Junk on Palma street. archive photo. | Ultima Hora


A new Waste Prevention Program is being launched in Palma next year which will include areas dedicated to the repair and reuse of junk and furniture at green points in the city.

"Either we reduce the amount of waste being generated in Palma or the situation will become unsustainable within a very short time,” said Emaya President and Environment Councillor, Ramon Perpinyà. “The volume of junk has grown by 58% in the last 4 years and packaging and paper has increased by 20%".

Councillor Perpinyà is considering a three-pronged attack:

A Waste Tax

Less packaging

Reduced discarded water bottles & containers.

If a Waste Tax is introduced, places that generate more waste, such as hotels and shopping centres would be charged a higher price, but Councillor Perpinyà admits there might be complications.

“It’s difficult to tax individuals because you can't weigh the rubbish every single person throws away,” said Councillor Perpinyà. “We will start with brown containers that can only be opened with a Citizen's Card and apply a series of bonuses and incentives each time they are used.”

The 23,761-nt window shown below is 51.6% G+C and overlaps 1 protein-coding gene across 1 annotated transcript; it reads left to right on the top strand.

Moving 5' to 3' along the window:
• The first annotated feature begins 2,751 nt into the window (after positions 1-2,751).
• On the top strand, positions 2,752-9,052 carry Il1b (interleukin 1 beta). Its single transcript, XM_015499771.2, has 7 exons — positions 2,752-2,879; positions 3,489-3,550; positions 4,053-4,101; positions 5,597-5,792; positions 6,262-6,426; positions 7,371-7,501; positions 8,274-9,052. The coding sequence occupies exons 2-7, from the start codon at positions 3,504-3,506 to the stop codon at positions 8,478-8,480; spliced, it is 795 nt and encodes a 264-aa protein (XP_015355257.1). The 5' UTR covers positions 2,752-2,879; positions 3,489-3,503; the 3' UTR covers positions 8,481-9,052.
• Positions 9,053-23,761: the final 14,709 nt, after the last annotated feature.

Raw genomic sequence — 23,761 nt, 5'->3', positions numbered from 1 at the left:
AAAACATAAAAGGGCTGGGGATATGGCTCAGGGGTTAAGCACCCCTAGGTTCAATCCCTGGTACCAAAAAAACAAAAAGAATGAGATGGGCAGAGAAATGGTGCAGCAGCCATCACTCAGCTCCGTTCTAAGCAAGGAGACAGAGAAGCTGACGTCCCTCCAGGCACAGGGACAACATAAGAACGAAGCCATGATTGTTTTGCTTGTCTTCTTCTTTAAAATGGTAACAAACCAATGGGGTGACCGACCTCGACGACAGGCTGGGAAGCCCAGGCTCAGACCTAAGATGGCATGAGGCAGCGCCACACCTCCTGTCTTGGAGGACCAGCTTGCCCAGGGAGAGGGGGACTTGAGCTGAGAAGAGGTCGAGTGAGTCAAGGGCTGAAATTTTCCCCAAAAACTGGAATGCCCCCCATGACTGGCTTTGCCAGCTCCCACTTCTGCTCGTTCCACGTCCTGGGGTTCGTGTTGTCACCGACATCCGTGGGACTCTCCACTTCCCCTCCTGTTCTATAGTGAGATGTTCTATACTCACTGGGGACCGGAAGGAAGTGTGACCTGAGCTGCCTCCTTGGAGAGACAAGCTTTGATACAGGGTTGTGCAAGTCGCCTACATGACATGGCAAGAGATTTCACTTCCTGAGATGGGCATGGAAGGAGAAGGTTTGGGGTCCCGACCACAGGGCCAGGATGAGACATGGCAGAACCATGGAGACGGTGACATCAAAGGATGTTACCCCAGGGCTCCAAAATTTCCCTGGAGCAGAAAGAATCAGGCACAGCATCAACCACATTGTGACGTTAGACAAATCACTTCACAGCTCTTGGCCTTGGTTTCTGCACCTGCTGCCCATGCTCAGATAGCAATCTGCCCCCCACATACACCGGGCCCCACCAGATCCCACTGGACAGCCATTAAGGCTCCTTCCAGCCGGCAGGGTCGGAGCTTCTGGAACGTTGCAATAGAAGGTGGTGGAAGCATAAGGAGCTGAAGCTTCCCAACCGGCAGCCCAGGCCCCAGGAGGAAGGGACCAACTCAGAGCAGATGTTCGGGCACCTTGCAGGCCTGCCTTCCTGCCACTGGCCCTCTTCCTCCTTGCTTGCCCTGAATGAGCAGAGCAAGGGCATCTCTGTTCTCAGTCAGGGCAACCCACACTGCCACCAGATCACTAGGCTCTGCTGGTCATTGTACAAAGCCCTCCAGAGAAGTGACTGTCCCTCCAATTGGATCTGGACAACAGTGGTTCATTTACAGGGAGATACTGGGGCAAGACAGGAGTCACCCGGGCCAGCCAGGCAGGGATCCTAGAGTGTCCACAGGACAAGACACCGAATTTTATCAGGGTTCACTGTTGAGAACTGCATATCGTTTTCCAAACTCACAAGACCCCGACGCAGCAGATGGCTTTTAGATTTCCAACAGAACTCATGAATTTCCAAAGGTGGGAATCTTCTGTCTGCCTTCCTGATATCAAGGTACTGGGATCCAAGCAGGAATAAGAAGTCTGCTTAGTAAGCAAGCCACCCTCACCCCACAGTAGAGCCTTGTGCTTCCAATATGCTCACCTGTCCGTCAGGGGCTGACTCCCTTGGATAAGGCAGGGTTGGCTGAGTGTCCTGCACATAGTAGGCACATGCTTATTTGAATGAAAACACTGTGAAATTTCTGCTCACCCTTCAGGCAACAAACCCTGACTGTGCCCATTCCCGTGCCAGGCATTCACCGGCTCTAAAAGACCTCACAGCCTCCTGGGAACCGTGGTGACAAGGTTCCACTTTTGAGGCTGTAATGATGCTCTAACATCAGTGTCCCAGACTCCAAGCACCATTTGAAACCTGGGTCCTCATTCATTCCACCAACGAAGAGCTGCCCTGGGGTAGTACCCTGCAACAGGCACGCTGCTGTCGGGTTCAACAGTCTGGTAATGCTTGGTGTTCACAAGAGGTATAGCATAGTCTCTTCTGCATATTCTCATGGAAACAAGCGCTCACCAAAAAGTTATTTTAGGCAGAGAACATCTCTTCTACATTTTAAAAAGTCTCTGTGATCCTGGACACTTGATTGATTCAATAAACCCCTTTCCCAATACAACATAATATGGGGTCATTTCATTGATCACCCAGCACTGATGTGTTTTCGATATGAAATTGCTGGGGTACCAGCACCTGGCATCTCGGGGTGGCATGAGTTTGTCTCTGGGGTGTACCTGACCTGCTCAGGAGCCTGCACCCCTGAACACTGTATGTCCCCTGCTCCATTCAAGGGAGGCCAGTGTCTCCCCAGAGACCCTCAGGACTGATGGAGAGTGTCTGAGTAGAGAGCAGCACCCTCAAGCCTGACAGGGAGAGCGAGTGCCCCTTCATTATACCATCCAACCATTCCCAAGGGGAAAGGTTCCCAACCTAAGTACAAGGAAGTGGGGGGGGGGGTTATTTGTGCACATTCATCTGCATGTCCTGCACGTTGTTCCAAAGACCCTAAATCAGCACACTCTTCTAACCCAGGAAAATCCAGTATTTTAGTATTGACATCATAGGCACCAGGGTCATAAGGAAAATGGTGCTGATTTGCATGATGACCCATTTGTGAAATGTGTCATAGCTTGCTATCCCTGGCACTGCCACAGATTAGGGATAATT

The possibility of a pay per use service is also being considered, which would involve collecting rubbish from people’s homes, but Councillor Perpinyà insists that nothing has been decided yet.

Less packaging

Secondly, Cort wants to cut down the amount of packaging materials being used.

"Campaigns will be launched to promote reusable packaging,” said Councillor Perpinyà.

Water Containers

The Government also wants to reduce the amount of discarded water bottles and containers.

"It is vital that we raise awareness and persuade people to consume more tap water,” he said. "Tap water may taste of chlorine, which is required by law, but that flavour completely disappears when a water filter is used, without the need to use a reverse osmosis system.”

Reduce, Repair & Reuse

Councillor Perpinyà emphasised the need to "reduce, repair and reuse" and said Cort plans to sign agreements with companies such as Remar or Deixalles.

"They can repair and reuse things that people throw away,” he said. “ We want to set up repair shops in green areas of the city so that items can be used by someone else."